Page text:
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Making another adult say please/thank you!

(174 Posts)
mummyhaschangedhername Thu 28-Feb-19 12:12:30

For clarity, I often have to shake myself because I say thank you so often and often at inappropriate times. Like those people how say "I love you" to customers or their boss, it a bit of a brain fart for me. My emails automatically Sign off Thanks as I use it so often.

Anyway. I help out at a school, I'm on the PTA and a Governor, but I also help out with whatever needs done and volunteer for most things going on there.

There is a new temporary office staff, I often have to ask her for things as we store PTA money in the office or to get keys etc. I usually use her name and will say something like, "can you do me a favour" and request what I need. She has three times stopped me and asked me what the magic word was and twice said "if you were a child I would be telling you to say please and thank you". For reference I do always say thank you anyway. But I am getting irked by being called out in an office for being impolite. One of the times she did this, I had just said "that's great, you're a star" and she still called me out on this.

All my kids reports always say how polite they are.

There is some undercurrents in the school so I am not sure if this is to do with this, but frankly I'm fed up of it. It happened so many times now. I'm in the school helping them out, all staff have to go ask to get stuff, I'm not making more work, In fact the opposite. As it is we "borrow" staff from other schools to support our office staff as there are some major issues going on, I am involved in some staff disciplinary actions and while I know the staff don't know the details I think they don't like me because of that. I don't care if she likes me or not, but she doesn't dare do it in front of senior leadership and I can see her smirk 😏 when she does it to me to the kitchen staff.

I guess I find it irking that an adult would instruct another adult in this manner. I am being grateful, I do say thank you, I can surely express gratitude my saying, "that's brilliant" or whatever without a script saying "please may I".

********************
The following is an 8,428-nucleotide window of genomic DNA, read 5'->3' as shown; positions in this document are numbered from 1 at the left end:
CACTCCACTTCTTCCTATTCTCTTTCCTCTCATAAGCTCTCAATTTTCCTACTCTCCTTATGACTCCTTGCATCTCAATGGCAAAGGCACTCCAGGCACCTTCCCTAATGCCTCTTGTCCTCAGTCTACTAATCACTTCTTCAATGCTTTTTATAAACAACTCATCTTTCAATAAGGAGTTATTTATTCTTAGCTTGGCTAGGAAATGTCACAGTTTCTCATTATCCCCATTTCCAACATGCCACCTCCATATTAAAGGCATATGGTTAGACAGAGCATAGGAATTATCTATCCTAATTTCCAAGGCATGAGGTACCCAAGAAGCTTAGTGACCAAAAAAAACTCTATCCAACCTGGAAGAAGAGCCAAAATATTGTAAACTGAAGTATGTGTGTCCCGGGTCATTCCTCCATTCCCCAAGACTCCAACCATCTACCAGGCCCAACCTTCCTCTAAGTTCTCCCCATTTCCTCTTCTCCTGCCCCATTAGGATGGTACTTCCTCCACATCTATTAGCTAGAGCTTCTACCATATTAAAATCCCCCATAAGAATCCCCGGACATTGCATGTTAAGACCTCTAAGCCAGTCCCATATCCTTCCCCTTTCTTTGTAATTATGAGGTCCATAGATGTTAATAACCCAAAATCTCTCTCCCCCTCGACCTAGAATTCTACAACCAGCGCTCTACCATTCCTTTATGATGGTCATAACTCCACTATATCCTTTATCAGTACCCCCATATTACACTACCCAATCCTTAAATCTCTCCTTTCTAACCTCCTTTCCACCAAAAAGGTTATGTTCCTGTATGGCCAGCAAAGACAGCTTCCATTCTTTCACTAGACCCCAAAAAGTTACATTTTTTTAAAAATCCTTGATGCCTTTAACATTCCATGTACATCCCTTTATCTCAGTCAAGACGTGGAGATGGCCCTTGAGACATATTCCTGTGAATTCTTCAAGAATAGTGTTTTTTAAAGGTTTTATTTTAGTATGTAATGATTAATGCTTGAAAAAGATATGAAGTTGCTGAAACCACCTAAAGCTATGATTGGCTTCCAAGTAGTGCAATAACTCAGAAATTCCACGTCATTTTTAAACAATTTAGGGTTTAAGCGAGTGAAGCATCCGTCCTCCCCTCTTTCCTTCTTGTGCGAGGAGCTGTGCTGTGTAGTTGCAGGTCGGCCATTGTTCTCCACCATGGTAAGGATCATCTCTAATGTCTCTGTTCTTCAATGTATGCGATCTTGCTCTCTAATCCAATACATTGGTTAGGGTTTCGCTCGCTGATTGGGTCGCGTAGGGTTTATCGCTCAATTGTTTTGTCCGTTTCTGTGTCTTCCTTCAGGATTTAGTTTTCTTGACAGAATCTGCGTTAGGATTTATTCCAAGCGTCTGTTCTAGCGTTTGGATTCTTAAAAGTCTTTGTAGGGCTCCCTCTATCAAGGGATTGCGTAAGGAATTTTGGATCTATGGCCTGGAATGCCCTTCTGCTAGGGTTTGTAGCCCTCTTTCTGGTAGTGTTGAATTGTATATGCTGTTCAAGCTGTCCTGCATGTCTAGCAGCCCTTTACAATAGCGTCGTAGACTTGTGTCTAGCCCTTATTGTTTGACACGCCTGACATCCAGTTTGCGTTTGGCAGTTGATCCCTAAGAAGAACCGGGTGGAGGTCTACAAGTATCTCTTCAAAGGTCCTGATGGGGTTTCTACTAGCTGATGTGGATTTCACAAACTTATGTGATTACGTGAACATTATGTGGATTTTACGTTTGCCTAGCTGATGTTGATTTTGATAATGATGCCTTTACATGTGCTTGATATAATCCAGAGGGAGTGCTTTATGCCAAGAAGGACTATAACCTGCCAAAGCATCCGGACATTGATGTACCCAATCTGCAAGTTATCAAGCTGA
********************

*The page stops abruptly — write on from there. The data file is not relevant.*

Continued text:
I'm not confrontational but looking for a funny reply that gets my point across but isn't too catty. Unless everyone actually believes AIBU and my conversations need to be scripted that that manner.

pallasathena Thu 28-Feb-19 12:15:02

When in Rome.....

CripsSandwiches Thu 28-Feb-19 12:16:30

YANBU. saying "that's great, you're a star" has exactly the same affect as a thank you. She's being patronising and rude herself.

Armadillostoes Thu 28-Feb-19 12:19:42

OP-Why not just be really direct with her next time? Tell her that th find it patronising and very rude!

Shockers Thu 28-Feb-19 12:19:59

Deliver all spoken requests with a cool please and thank you. Nothing else!

PuppyMonkey Thu 28-Feb-19 12:22:47

Could you respond with a “lol”?

Or a “soz, mum.”grin

LittleCandle Thu 28-Feb-19 12:23:48

I wouldn't be doing things for you if you didn't say please, either. Who are you that you think you are above saying that? And 'thanks, you're a star' is much better than just saying 'you're a star'. Perhaps you ought to give your head a wobble and realise that manners are important to everyone, not just children. Of course, the other person shouldn't be saying 'what's the magic word'. I would be far blunter than that.

buzzbobbly Thu 28-Feb-19 12:24:09

I usually use her name and will say something like, "can you do me a favour" and request what I need.

Why not kill two birds with one stone - make your request without making a request to make the request; and include the ps and qs at the same time:

"Annie, please give me the keys to the stationery cupboard, thanks"

Ribbonsonabox Thu 28-Feb-19 12:24:50

YANBU I'd just never say anything remotely like please and thankyou to her again tbh. But I am pretty passive aggressive! I'd not be pleased or thankful for anything she did. What a patronising dick!
Just up the commanding tone of your voice and look her dead in the eyes whilst doing it. And if she says what's the magic word say 'if you were a child I'd be telling you not to be so cheeky'
People like this get away with it due to your embarrassment and softer nature. Key is to stop caring about whether shes happy with you or not and to stop being embarrassed or ashamed. She is trying to make you feel like shit, she doesn't have a point really shes doing it out of spite. Saying 'that's great' or 'brilliant' is as good as saying actual thank you any other adult who wasnt trying to pick away at you would agree.